Mar 5, 2010

Ignoring what hurts

Every time I walk into the city I start counting. I notice the first number usually huddled out of sight. I step over and continue to count the numbers swelling as I reach the downtown area. I notice more counts and I start a second count in my head to acknowledge the responses.

I usually stop counting when my heart can't take anymore, on some days that is one on others ten. Every number is a piece of myself tearing away as I do the second category of denial: seeing and refusing. The second category is better than the vast majority response: outright ignoring and denying humanity, but it still makes me feel like a shell of a person.

I'm talking of course of the people suffering from an economic downturn of years and seasons. The city has a homeless population that is rising with every turn of the earth, yet we pat ourselves on the back with pointless city wide counts that announce their approach like a child yelling out a count for a game of hide and seek. The city wide count of homeless is ineffective as the homeless simply retreat into their buildings, parks and urban forests. The count is simply a way of saving face. I don't count like that.

I count and look at every person who is on the street. I look and try to give them a smile, food, money if I have it and I try even harder to see them as people and not failures who have somehow brought this upon themselves. We cannot afford to think of ourselves as seperate anymore when we see the numbers increasing especially amongst the young.

The most disheartening fact is that the city of Seattle has not even made the ending of institutional poverty a core part of their priorities. Instead we have laws and ordinances making it harder for the downtrodden to make any type of living because we don't want to scare the visiting tourists from Wisteria Lane who would hold a clothe to their noses if they wanted to even recognize someone was there.

Instead of making some changes and choices to give shelter, education and mental health help they need, we have chosen to be satisfied with an annual count that is meant to soothe and not inform. When are we going to make serious reform in regards to the poor and impoverished? We cannot ignore them forever if we want to be able to look ourselves in the mirror. We hug our children and kiss our loved ones while we watch our fellow people suffer.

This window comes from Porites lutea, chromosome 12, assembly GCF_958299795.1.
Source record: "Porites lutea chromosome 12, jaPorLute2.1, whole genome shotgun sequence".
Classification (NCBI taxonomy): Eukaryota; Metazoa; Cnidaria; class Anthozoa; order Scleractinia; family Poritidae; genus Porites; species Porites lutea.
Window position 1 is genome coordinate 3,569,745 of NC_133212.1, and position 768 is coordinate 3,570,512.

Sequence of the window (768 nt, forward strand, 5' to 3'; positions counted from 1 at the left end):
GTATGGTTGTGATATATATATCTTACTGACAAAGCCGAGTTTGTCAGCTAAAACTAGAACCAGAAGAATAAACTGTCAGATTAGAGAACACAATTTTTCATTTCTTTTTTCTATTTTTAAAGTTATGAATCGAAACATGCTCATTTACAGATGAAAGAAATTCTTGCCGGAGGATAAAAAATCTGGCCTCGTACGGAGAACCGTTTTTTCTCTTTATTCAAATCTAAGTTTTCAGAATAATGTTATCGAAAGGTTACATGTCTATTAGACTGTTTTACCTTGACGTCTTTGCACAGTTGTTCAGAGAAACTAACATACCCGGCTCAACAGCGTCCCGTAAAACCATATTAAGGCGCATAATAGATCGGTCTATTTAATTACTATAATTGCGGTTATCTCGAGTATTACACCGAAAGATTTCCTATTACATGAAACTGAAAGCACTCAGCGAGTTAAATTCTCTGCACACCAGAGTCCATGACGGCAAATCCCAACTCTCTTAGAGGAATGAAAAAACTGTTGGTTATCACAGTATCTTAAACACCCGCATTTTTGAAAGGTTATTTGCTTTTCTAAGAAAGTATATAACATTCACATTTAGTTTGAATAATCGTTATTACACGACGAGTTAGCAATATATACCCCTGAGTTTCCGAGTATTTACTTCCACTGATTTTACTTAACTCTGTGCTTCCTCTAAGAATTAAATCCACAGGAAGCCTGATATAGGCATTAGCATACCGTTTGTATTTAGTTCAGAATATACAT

We need to have a public outcry in order to put the pressure on community groups, churches, and government. We do not want more laws making being homeless a crime, but we want a paradigm shift away from blame and towards understanding. There are numerous groups involved in eradicating poverty and many of them have made the difference in scores of people's lives, but we cannot simply write a check to Real Change, or drop off an old pair of shoes at Good Will, we have to make concrete changes in the way we think of our fellow person.

Give your shoes to charity, write checks and buy papers from Real Change, but don't start subtracting from your count with every handout. People need a hand up. We need to make it unacceptable to ourselves and our city that people live in tents and garbage pails. It needs to tear at us every time we sip on our latte and then shake our head saying we don't have any to spare. The clock is ticking and it is time we stop hitting the snooze button.


  1. Thank you for a thoughtful and thought-provoking blog entry. It is certainly heart-breaking to walk past so many homeless people on the Seattle streets and I agree, buying a Real Change newspaper ( and other such gestures are a good step in the right direction, but we should also affect change through speaking up on city ordinances and other direct-impact policies.

  2. Absolutely - individual actions are only the beginning, and they have to be followed up with public policy to achieve real change.